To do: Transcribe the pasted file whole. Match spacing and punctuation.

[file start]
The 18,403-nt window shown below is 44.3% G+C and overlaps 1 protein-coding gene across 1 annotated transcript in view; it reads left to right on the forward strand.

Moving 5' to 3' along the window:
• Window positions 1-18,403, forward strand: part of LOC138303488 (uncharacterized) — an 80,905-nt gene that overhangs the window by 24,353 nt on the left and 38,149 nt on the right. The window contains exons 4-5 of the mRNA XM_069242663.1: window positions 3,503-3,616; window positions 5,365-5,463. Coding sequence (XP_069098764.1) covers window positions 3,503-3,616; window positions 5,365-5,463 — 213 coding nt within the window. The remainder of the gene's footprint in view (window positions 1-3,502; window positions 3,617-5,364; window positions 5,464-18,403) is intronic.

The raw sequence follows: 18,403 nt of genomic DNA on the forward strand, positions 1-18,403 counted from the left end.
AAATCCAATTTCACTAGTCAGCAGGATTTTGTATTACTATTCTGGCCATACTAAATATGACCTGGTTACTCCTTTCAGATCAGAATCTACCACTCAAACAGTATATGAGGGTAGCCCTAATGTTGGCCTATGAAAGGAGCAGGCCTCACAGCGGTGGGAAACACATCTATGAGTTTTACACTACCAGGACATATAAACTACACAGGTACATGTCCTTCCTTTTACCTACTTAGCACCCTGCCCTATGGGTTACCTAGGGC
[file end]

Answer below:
The 18,403-nt window shown below is 44.3% G+C and overlaps 1 protein-coding gene across 1 annotated transcript in view; it reads left to right on the forward strand.

Moving 5' to 3' along the window:
• Window positions 1-18,403, forward strand: part of LOC138303488 (uncharacterized) — an 80,905-nt gene that overhangs the window by 24,353 nt on the left and 38,149 nt on the right. The window contains exons 4-5 of the mRNA XM_069242663.1: window positions 3,503-3,616; window positions 5,365-5,463. Coding sequence (XP_069098764.1) covers window positions 3,503-3,616; window positions 5,365-5,463 — 213 coding nt within the window. The remainder of the gene's footprint in view (window positions 1-3,502; window positions 3,617-5,364; window positions 5,464-18,403) is intronic.

The raw sequence follows: 18,403 nt of genomic DNA on the forward strand, positions 1-18,403 counted from the left end.
AAATCCAATTTCACTAGTCAGCAGGATTTTGTATTACTATTCTGGCCATACTAAATATGACCTGGTTACTCCTTTCAGATCAGAATCTACCACTCAAACAGTATATGAGGGTAGCCCTAATGTTGGCCTATGAAAGGAGCAGGCCTCACAGCGGTGGGAAACACATCTATGAGTTTTACACTACCAGGACATATAAACTACACAGGTACATGTCCTTCCTTTTACCTACTTAGCACCCTGCCCTATGGGTTACCTAGGGC